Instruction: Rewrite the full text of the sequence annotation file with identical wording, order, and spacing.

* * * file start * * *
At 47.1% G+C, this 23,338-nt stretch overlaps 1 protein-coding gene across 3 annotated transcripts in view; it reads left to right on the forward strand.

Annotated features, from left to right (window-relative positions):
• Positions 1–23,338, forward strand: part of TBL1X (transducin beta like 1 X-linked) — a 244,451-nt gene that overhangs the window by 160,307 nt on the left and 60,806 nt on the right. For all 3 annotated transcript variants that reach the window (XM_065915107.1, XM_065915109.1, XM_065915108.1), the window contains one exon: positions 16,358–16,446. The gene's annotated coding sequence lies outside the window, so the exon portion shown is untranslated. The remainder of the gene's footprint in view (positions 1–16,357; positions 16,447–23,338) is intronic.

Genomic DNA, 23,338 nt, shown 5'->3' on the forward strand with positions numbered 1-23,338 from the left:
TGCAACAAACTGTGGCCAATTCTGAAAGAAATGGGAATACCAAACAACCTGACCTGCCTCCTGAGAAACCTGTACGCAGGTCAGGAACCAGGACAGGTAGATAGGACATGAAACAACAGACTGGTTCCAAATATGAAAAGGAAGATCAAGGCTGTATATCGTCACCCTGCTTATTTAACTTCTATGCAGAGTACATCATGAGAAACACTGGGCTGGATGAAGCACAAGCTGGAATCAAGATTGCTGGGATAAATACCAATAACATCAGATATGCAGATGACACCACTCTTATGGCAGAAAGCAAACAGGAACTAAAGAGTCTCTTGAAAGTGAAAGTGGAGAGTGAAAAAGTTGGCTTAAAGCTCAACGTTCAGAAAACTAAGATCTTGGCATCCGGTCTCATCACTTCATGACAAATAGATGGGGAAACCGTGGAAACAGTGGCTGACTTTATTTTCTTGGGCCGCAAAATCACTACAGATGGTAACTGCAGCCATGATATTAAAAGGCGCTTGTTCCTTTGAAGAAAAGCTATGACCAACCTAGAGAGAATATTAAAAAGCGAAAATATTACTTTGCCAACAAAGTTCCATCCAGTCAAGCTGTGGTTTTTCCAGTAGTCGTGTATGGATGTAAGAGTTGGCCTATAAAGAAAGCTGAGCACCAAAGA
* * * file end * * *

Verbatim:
At 47.1% G+C, this 23,338-nt stretch overlaps 1 protein-coding gene across 3 annotated transcripts in view; it reads left to right on the forward strand.

Annotated features, from left to right (window-relative positions):
• Positions 1–23,338, forward strand: part of TBL1X (transducin beta like 1 X-linked) — a 244,451-nt gene that overhangs the window by 160,307 nt on the left and 60,806 nt on the right. For all 3 annotated transcript variants that reach the window (XM_065915107.1, XM_065915109.1, XM_065915108.1), the window contains one exon: positions 16,358–16,446. The gene's annotated coding sequence lies outside the window, so the exon portion shown is untranslated. The remainder of the gene's footprint in view (positions 1–16,357; positions 16,447–23,338) is intronic.

Genomic DNA, 23,338 nt, shown 5'->3' on the forward strand with positions numbered 1-23,338 from the left:
TGCAACAAACTGTGGCCAATTCTGAAAGAAATGGGAATACCAAACAACCTGACCTGCCTCCTGAGAAACCTGTACGCAGGTCAGGAACCAGGACAGGTAGATAGGACATGAAACAACAGACTGGTTCCAAATATGAAAAGGAAGATCAAGGCTGTATATCGTCACCCTGCTTATTTAACTTCTATGCAGAGTACATCATGAGAAACACTGGGCTGGATGAAGCACAAGCTGGAATCAAGATTGCTGGGATAAATACCAATAACATCAGATATGCAGATGACACCACTCTTATGGCAGAAAGCAAACAGGAACTAAAGAGTCTCTTGAAAGTGAAAGTGGAGAGTGAAAAAGTTGGCTTAAAGCTCAACGTTCAGAAAACTAAGATCTTGGCATCCGGTCTCATCACTTCATGACAAATAGATGGGGAAACCGTGGAAACAGTGGCTGACTTTATTTTCTTGGGCCGCAAAATCACTACAGATGGTAACTGCAGCCATGATATTAAAAGGCGCTTGTTCCTTTGAAGAAAAGCTATGACCAACCTAGAGAGAATATTAAAAAGCGAAAATATTACTTTGCCAACAAAGTTCCATCCAGTCAAGCTGTGGTTTTTCCAGTAGTCGTGTATGGATGTAAGAGTTGGCCTATAAAGAAAGCTGAGCACCAAAGA